Hospital Occupancy — Bed Complement

  • Brant E. Fries
Conference paper
Part of the Lecture Notes in Medical Informatics book series (LNMED, volume 10)


A hospital, like any facility or subfacility providing services on an unscheduled basis, must balance the productivity of high utilization with the probability of being fully occupied and having to refuse service. The administrator has essentially three controls upon these two measures: the bed complement, the admissions of elective patients, and the length of stay of patients within the hospital. These problems of management are complicated by various restrictions placed upon beds which prevent their use by all patients and thus increase the necessary number of beds. For example, use of.beds is restricted by sex, age (pediatric, adult), service (medical, surgical, etc.), privacy (private, semi-private, ward), and other features (intensive care units, psychiatric, perinatal, etc.).


Elective Patient Elective Admission Obstetric Facility Cardiac Ward Hospital Occupancy 
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  1. 1).
    This assumption was shown to be false by Newell (“Problems in Estimating the Demand for Hospital Beds,” J. Chron. Dis. 17:749–759, 1964).Google Scholar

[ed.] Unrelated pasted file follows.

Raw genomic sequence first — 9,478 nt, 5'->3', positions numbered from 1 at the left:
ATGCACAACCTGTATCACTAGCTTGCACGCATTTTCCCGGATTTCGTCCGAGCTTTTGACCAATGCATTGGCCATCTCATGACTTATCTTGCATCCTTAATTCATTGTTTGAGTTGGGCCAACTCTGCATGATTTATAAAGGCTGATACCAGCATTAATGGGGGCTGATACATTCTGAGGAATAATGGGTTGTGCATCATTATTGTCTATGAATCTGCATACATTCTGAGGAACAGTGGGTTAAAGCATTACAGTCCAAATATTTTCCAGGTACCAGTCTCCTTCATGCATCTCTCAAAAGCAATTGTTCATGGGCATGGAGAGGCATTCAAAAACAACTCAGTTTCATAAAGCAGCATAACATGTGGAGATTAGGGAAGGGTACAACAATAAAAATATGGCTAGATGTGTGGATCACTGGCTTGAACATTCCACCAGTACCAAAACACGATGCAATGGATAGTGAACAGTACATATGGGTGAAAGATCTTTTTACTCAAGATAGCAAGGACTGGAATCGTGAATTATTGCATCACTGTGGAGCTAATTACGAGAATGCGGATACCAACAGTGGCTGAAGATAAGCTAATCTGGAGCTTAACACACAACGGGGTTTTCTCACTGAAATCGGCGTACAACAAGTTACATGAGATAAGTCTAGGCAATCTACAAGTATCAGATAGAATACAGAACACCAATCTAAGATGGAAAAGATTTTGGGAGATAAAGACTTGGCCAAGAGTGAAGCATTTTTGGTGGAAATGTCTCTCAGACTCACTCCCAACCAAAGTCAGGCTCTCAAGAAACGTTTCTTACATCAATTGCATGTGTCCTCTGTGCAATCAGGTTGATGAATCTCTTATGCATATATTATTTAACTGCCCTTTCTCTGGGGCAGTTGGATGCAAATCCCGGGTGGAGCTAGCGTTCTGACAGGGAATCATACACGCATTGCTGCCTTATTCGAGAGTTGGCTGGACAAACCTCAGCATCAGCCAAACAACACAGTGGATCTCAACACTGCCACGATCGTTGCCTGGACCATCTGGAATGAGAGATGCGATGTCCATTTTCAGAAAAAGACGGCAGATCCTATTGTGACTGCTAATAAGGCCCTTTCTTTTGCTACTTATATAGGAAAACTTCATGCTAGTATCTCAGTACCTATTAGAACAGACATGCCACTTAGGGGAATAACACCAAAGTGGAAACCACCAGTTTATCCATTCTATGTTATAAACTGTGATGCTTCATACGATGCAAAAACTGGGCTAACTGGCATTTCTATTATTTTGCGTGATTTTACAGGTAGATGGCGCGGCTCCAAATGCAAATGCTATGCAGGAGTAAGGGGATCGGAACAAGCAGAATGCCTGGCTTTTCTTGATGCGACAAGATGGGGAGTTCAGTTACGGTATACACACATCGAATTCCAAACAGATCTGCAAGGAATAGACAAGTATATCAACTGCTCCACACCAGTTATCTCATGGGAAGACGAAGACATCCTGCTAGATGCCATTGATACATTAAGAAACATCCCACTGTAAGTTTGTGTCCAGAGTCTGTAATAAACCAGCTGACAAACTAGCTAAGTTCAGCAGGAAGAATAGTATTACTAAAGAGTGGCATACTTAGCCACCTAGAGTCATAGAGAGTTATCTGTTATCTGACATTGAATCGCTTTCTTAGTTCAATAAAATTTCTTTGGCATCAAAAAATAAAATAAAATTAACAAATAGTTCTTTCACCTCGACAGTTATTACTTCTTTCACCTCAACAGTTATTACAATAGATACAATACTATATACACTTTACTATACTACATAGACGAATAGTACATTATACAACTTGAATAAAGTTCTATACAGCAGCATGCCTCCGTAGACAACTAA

2. Feldstein (“Improving the Use of Hospital Maternity Beds,” Opns. Res. 16:65–76, 1967) found that bed scarcity had a fifty percent greater effect on the number of patients treated than on the average stay per case.Google Scholar
  3. 2).
    Commission on Hospital Care, Hospital Care in the United States, The Commonwealth Fund, New York (1947).Google Scholar
  4. 1).
    This policy was originally examined in a doctoral thesis by Young, J.P., A Queuing Theory Approach to the Control of Hospital Inpatient Census, Johns Hopkins Univ., Baltimore (1962), abstracted in Opns. Res. 11: 167–170 (1963).Google Scholar

Copyright information

© Springer-Verlag Berlin Heideiberg 1981

Authors and Affiliations

  • Brant E. Fries
    • 1
  1. 1.Yale School of Organization and ManagementNew HavenUSA

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